(Insert diver's name) struggles to reach the surface as he verges on panic. With his air supply exhausted, he pulls hard on the regulator, but gets no air at all. At the surface, he throws off his mask as he struggles to stay afloat, forgetting to release his weight belt or inflate his BC. With a feeble yell for help, (Insert diver's name) slips beneath the surface ...
While each case we bring you in "Lessons for Life" is real, unique and thoroughly researched, the sad fact is that, in many cases, we could probably use a template similar to this one and still cover the basics. Month after month, season after season, and in case after case, the diving accidents we review and analyze often share similar causes and patterns.
Diving accidents are often predictable-and therefore avoidable-if divers and dive professionals use their common sense and basic dive training. When I interview dive accident survivors, someone usually makes reference to something that went wrong early in the dive or prior to the dive, yet no one dealt with the problem effectively. In hindsight, there is almost always an obvious window of opportunity to save a diver's life or prevent serious injury. Our mission in analyzing dives gone wrong is to help you develop the foresight to spot these and take the appropriate action to avoid becoming the next victim profiled in this column.
Rather than dissect a specific case this month, it seemed appropriate to step back and examine some of the broader lessons we've seen over the years in order to develop some common-sense guidelines to help you be a safer, more confident diver. Here then, are my ultimate lessons for life.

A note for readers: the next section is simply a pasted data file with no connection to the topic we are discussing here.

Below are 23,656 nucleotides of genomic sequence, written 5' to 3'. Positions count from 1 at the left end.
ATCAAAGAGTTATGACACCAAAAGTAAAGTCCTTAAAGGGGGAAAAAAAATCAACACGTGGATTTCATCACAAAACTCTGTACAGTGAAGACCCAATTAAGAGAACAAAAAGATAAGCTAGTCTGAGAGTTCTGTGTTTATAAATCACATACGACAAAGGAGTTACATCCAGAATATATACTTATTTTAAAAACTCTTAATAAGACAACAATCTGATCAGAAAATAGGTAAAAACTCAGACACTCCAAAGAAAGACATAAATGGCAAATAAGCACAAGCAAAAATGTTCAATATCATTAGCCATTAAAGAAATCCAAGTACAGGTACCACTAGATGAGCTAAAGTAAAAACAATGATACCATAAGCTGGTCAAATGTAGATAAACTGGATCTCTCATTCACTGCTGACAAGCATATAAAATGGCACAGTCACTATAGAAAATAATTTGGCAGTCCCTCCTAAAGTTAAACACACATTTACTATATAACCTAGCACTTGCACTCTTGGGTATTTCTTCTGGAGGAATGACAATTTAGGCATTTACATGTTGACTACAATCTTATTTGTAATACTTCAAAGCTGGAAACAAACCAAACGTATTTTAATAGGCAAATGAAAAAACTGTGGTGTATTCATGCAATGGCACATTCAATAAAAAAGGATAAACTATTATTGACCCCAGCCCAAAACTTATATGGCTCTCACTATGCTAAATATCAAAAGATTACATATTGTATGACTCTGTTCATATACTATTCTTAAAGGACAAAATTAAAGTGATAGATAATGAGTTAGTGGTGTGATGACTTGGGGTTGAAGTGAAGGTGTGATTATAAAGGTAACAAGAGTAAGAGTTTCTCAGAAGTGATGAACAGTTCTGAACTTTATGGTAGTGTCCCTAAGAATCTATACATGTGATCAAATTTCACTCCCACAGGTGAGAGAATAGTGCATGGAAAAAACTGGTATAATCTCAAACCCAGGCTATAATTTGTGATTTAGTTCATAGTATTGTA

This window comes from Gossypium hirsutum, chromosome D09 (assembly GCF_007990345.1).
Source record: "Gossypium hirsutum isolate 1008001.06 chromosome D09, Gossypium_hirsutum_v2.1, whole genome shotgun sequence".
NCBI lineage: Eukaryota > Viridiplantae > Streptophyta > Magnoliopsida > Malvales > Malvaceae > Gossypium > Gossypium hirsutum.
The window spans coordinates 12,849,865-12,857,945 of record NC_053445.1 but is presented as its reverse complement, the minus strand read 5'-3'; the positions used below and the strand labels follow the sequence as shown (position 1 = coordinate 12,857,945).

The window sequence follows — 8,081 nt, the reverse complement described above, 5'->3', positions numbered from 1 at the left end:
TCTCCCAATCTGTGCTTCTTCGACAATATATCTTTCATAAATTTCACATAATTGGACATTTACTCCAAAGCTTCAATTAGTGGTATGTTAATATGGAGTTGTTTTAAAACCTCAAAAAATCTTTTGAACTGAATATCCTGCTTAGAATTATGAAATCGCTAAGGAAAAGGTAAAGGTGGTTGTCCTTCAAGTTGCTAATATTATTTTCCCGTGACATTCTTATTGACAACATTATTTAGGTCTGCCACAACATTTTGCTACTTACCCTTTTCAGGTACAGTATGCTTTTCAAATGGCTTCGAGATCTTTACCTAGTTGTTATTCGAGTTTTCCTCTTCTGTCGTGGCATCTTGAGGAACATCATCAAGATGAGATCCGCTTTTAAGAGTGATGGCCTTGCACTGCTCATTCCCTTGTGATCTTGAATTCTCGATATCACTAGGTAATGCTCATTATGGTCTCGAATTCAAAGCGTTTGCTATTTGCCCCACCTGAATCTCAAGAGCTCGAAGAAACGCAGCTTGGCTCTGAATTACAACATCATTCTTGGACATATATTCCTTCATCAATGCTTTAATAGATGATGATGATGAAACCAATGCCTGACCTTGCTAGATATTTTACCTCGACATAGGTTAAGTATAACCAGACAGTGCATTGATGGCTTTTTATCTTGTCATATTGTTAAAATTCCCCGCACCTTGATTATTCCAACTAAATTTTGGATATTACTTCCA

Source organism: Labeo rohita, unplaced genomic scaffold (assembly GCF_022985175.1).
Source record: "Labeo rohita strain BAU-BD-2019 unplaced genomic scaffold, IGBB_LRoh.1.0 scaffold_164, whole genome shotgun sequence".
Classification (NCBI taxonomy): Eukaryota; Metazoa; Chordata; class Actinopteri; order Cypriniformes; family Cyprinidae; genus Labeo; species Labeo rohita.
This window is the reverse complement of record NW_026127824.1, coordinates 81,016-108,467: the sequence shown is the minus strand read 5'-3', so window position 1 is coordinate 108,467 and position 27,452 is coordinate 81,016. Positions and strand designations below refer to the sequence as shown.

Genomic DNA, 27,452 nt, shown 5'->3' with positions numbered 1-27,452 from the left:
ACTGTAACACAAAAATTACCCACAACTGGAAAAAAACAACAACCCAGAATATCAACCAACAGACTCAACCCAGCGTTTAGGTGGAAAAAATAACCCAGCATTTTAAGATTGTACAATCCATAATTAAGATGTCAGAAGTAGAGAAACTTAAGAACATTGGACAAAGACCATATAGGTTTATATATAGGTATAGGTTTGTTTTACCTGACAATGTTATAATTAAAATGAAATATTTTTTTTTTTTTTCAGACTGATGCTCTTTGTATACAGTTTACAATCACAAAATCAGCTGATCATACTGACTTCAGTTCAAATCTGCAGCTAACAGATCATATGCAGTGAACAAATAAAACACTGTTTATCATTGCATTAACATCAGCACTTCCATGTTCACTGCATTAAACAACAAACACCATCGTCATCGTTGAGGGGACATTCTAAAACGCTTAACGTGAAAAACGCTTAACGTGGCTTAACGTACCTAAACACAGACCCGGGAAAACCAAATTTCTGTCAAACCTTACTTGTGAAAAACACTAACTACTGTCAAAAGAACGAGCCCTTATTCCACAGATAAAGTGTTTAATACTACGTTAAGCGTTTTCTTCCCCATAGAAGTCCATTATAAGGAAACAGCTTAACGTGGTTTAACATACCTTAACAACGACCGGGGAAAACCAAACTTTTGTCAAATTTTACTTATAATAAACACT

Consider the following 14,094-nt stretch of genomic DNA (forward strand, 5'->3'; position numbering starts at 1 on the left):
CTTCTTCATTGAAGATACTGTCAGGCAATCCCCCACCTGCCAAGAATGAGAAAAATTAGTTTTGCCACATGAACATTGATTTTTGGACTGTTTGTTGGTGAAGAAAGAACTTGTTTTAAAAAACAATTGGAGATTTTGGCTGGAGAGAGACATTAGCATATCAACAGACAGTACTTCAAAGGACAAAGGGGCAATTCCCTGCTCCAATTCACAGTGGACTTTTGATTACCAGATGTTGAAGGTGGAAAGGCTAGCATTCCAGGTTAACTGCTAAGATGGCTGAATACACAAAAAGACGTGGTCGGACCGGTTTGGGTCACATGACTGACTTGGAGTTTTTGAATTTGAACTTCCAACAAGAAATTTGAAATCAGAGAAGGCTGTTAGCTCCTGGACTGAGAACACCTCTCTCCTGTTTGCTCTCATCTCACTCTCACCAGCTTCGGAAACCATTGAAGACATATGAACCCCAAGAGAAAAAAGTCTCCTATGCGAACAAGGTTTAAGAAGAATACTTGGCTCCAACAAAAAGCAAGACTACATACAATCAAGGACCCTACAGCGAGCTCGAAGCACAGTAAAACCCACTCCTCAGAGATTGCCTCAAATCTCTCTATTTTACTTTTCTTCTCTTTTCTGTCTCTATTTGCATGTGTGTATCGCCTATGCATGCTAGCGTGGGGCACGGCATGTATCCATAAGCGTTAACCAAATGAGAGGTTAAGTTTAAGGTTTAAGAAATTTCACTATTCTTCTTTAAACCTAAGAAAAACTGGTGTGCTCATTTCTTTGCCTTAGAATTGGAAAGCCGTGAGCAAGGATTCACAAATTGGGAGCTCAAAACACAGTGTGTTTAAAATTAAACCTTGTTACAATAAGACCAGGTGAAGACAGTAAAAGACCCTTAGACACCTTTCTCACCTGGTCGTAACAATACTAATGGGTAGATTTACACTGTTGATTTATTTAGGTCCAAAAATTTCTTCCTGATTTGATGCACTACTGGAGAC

People often ask me, "What one thing kills divers?" The answer is simple: Panic. Looking back on case after case, the difference between an accident that results in a fatality or serious injury, and one where the victim lives to dive again another day, is usually how well the diver controls panic. A healthy, well-trained diver can recover from even the most serious mishaps provided he remains calm and in control.
There is no one cause of panic. Panic usually stems from many small problems that grow and cascade to overwhelm the diver. Think of it this way: Divers operate like most people in everyday life-within a little bubble, typically referred to as a comfort zone. The closer to the edge of the bubble you get, the more likely you are to bump into its side and cause it to burst. On a perfect dive, when everything goes right, you remain in the center of your comfort zone. Add a little leak in your mask, and you move away from center. Add a current that is stronger than you expected, and you move a little further. If you're out of shape, you might move right to the edge.
The closer to the edge you get, the greater the odds that the next small problem will cause a diver to lose all control. When full-scale panic erupts, rational thought is replaced by reflexive reactions that frequently have no positive impact on the situation. Without outside intervention, a panicked diver will usually seriously injure himself or die from simply failing to take basic steps that could have fixed the problem. Common mistakes panicked divers make include discarding their regulator, removing their mask, not inflating their BC at the surface, and not ditching their weights.
Watch out for Murphy
Murphy, of Murphy's Law fame ("Anything that can go wrong, will go wrong"), is alive and well, and he lives in your gear bag where he patiently waits for opportunities to kill you. Poor dive planning, inadequate training and poorly maintained gear are invitations for Murphy to come out and wreak havoc. Deny him the opportunity to ruin your dive through careful advance preparation, by keeping your skills up to date and by keeping your gear properly maintained. Failure to do one or all of these things is usually a contributing factor in most of the dive accidents covered in this column.
Most victims in "Lessons for Life" enter the water completely oblivious to the potential for a dive accident, and therefore have no plan for dealing with the situation when things start to go wrong.